Thursday, February 25, 2010

Aint I a Womanist Too?

Womanist theology is a response to sexism in black theology and racism in feminist theology.  When early black theologians spoke of “the black experience,” they only included the experience of black men and boys.  They did not address the unique oppression of black women.  Feminist theologians, on the other hand, unwittingly spoke only of white women’s experience, especially of middle- and upper-class white women.  They did not include issues of race and economics in their critiques.  Many womanists also feel that feminist theology operates in opposition to men and is anathema to the church.  Womanist theologians want to maintain their connection to black men and remain faithful to the church traditions from which they come.  The term womanist allows black women to affirm their identity as black while also owning a connection with feminism.  Employing Alice Walker’s definition of womanist in her 1983 collection of essays In Search of Our Mother’s Gardens, womanist theology makes significant contributions to the fields of black and liberation theologies.

above, an excerpt from the Introduction to Making a Way Out of No Way: A Womanist Theology, by Monica A. Coleman.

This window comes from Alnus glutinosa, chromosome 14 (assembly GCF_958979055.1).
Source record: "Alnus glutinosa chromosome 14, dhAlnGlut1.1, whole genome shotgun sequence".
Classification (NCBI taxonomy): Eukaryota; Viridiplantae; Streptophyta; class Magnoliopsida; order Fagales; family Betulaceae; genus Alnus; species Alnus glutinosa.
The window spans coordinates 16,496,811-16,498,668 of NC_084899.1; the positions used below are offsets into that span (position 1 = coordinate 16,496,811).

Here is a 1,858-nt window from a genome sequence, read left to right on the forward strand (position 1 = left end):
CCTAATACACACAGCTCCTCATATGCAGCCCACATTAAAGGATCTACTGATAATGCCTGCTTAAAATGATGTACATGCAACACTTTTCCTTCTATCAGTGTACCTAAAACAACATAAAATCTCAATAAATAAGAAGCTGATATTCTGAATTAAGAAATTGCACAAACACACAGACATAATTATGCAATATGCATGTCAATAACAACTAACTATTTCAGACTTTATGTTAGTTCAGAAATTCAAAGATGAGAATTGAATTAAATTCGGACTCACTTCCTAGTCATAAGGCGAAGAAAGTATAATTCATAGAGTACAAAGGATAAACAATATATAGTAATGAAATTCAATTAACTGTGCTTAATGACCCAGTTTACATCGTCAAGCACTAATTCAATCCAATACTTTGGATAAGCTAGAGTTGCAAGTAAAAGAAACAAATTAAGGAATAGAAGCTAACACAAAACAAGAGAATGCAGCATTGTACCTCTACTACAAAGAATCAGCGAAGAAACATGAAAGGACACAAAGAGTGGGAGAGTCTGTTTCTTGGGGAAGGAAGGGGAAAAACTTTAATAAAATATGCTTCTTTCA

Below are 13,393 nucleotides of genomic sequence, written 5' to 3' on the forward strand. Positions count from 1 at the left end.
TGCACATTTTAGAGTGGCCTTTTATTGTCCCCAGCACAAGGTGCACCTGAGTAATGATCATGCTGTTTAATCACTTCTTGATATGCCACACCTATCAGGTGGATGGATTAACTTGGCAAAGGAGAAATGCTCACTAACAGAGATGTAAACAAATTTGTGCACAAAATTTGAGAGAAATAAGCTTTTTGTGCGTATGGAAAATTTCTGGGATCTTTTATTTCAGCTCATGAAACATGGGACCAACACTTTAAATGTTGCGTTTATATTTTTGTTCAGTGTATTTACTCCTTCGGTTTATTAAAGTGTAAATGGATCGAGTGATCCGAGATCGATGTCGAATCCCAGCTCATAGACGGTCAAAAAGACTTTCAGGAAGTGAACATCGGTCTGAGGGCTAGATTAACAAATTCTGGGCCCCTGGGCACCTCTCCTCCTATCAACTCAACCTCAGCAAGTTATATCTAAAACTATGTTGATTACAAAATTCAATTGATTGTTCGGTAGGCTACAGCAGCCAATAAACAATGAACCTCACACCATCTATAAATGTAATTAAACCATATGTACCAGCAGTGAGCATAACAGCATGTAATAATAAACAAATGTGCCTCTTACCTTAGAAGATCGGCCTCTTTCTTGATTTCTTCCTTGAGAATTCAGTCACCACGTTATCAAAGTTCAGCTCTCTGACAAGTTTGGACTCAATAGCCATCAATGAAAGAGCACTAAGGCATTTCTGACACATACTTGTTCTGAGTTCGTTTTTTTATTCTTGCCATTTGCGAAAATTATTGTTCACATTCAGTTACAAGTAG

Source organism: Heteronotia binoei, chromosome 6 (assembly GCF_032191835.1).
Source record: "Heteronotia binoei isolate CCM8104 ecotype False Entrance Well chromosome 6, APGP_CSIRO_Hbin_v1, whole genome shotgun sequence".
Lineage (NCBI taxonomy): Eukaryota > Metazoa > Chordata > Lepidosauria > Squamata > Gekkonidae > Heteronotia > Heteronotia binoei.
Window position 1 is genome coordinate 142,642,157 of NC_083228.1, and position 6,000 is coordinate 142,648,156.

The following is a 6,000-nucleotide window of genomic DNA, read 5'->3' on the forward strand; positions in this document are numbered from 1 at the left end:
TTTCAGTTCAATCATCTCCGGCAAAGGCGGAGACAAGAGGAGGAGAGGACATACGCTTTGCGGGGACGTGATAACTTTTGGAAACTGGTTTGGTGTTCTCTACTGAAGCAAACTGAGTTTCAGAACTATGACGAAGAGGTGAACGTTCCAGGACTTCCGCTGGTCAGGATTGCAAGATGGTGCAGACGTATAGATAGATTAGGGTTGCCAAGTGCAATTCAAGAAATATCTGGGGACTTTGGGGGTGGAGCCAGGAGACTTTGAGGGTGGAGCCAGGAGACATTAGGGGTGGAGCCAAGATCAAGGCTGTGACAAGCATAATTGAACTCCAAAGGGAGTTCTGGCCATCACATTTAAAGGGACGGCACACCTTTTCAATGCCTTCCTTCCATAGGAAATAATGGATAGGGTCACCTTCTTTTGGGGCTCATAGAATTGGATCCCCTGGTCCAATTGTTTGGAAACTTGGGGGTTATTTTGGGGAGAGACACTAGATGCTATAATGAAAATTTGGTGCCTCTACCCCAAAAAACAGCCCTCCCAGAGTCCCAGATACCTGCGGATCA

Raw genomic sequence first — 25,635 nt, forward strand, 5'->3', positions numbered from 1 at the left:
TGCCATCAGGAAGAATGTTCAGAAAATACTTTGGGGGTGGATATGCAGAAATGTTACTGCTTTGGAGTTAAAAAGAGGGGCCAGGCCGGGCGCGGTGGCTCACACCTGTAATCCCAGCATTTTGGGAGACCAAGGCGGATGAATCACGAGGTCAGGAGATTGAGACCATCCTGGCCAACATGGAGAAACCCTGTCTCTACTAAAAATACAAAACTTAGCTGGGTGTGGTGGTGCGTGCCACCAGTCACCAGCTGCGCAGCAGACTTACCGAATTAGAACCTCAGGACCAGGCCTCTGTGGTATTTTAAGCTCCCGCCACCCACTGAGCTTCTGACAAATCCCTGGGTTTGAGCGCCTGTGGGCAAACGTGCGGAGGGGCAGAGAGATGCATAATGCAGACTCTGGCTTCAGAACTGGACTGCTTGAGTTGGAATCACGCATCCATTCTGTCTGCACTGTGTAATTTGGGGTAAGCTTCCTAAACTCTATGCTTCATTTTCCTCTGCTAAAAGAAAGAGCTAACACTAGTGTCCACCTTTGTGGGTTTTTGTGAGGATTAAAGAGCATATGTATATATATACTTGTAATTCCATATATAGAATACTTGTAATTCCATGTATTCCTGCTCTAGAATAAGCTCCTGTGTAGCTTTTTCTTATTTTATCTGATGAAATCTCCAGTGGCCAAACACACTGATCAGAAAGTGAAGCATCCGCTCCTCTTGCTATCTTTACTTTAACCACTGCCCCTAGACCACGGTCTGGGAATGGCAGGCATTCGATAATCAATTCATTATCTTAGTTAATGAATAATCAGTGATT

This evening, Coleman gives the opening lecture - “Ain’t I A Womanist Too?: Third Wave Womanist Religious Thought” - for the Third Wave Womanism Conference at Claremont School of Theology.  (HT Rod of Alexandria)


Jane said...

Thanks for this post. I think that womanist theology also helps many women in minority churches (and in Europe let's face it that is most christian women!) to forge a theological and faith idenitiy for themselves which keeps them in rahter than pushes them beyond the church. For me as these days a French Protestant taht's the case.

J. K. Gayle said...

Jane, You make a wonderful point. Yes, minority women of color and women as minority despite race. From womanist theologians we all, regardless of position, do well to hear, to listen, to learn. Thank you for your work, your encouragement, your leadership!

Rod said...

No problem JK.

I have read Making A Way Out of No Way.

I will have to say, however, that her assessment that Black theology was for both black men and boys is wrong. In fact, very little theology is written with children in mind, girls and boys alike. There is a certain amount of subjectivity and experience assumed on the part of the theologian. How can a person's embedded theology go under deconstruction if that person is a child, and does not know anything about God?

Also, do the experience of children contribute to scholarship? Are they able to think theologically? I would affirm both. They have changed the direction of my thesis. And that is a fact.

Just a few thought.

J. K. Gayle said...

Great questions, Rod. You bring up good thought provoking issues. When bell hooks talks about the woman's roles in black families -- and their resisting white and / or male dominance by storytelling (and my own experiences with that as a white boy taken care of by a black woman employed by my parents before
the Jim CRow laws were repealed) -- I've wondered about where children fit in these situations. Would love to hear more of your thoughts on this!